Meet Dreadnoughtus- A 130,000 Pound Dinosaur


Scientists from Drexel University unearth the remains of a dinosaur that weighs more than a jet airplane.

The skeleton of an 85 ft (26 m) long, 30 ft (11 m) tall, 65 ton dinosaur was unearthed by scientists Thursday in the Patagonia region of Argentina. What may be even more astounding than its measurements is the fact that the gargantuan reptile was not finished growing when it died.

A team led by Kenneth J. Lacovara, a paleontologist at Drexel University in Philadelphia discovered the fossil of Dreadnoughtus in 2005. It took four years to excavate the skeletons, which were subsequently shipped to Philadelphia by container ship, then several more to prepare and study the more than 200 bones of Dreadnoughtus. The bones represent only 45 percent of the skeleton and include most of the vertebrae of its muscular tail. “We’ve got 16 tons of bone in my lab right now,” Dr. Lacovara said. Even some soft tissues like tendons were preserved, and the team is trying to extract proteins and possible DNA samples from some of the bones.

Dreadnoughtus lived somewhere in the vicinity of 84 million to 66 million years ago. It was a member of a group of sauropod dinosaurs known as the titanosaurs. Most of the gargantuan members of titanosaurs are known from only a few bones. The more complete remains of Dreadnoughtus, including a six-foot-tall thigh bone, enabled a more definite estimate of the mass. For comparison, the better known Apatosaurus dinosaur (formerly known as the Brontosaurus) weighed only 75,000 pounds (38 tn), and an empty Boeing 737-900 weighs around 93,700 pounds (47 tn).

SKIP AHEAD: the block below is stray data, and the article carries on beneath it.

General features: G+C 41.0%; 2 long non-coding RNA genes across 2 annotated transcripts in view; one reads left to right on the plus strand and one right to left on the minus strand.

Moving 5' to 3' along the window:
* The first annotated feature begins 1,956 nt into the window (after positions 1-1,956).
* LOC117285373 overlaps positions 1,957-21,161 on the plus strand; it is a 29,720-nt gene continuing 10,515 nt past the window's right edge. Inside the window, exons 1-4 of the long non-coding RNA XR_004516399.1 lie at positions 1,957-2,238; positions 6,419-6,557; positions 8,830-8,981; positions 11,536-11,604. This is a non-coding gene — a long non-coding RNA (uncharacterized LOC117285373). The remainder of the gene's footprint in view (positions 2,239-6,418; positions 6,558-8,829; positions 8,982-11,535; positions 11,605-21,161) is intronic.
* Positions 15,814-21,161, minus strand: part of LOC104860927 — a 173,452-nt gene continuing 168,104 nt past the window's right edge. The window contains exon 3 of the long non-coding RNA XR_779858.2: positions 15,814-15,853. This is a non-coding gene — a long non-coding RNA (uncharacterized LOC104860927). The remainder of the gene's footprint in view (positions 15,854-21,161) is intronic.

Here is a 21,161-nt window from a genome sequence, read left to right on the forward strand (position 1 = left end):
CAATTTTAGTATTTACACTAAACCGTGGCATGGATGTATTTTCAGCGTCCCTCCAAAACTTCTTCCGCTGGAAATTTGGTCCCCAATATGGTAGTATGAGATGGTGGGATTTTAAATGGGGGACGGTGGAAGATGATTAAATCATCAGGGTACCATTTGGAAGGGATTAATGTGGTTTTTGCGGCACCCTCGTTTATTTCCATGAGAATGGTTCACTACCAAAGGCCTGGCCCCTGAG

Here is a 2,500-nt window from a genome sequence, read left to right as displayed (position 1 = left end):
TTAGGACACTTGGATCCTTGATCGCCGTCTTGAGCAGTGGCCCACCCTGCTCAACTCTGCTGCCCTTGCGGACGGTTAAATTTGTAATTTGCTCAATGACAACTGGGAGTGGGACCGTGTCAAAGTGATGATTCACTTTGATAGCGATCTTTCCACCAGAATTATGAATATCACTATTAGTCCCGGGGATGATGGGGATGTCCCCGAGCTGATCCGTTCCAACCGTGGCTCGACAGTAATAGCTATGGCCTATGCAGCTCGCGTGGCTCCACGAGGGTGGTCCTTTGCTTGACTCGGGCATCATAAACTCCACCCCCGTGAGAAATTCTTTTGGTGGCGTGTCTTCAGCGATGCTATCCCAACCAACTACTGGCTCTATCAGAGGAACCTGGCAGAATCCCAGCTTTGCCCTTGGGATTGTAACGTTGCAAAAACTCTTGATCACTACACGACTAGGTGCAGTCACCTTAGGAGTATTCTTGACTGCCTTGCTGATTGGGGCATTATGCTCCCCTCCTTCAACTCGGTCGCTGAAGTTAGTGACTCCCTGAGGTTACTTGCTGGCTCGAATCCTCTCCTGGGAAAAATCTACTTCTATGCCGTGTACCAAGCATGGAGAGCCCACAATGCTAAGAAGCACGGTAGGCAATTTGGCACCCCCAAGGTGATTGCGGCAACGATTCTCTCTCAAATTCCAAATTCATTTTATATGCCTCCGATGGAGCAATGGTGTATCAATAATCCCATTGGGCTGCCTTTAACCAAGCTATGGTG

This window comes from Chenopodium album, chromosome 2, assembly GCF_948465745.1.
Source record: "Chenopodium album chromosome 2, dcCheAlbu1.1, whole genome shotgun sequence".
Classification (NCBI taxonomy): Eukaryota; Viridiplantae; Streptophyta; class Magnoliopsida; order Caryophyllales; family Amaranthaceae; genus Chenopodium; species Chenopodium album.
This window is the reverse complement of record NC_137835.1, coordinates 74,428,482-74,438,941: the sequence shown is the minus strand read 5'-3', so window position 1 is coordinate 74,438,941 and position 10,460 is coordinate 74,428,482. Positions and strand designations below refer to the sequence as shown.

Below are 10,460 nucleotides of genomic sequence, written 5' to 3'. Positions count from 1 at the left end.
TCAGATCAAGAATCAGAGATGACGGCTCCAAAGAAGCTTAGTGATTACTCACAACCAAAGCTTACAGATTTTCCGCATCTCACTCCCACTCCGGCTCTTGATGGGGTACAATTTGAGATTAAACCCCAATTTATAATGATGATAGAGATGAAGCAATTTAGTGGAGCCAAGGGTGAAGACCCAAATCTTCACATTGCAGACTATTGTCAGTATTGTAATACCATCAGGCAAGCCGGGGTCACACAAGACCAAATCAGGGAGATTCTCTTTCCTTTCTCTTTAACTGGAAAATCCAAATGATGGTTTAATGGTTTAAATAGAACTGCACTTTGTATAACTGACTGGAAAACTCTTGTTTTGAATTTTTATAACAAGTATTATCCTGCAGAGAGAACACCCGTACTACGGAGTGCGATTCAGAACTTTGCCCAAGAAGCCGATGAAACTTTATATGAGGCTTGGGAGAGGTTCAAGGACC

The researchers performed laser scans of all of the bones and published 3D models of each, which would allow other paleontologists to study the fossil and even print 3D replicas of the bones. Dr. Lacovara and his fellow scientists hope to use the models to study how Dreadnoughtus moved.

The dinosaur’s full name is Dreadnoughtus schrani, after the World War I-era battleship Dreadnought, and technology entrepreneur Adam Schran who helped finance the research.

Source: New York Times

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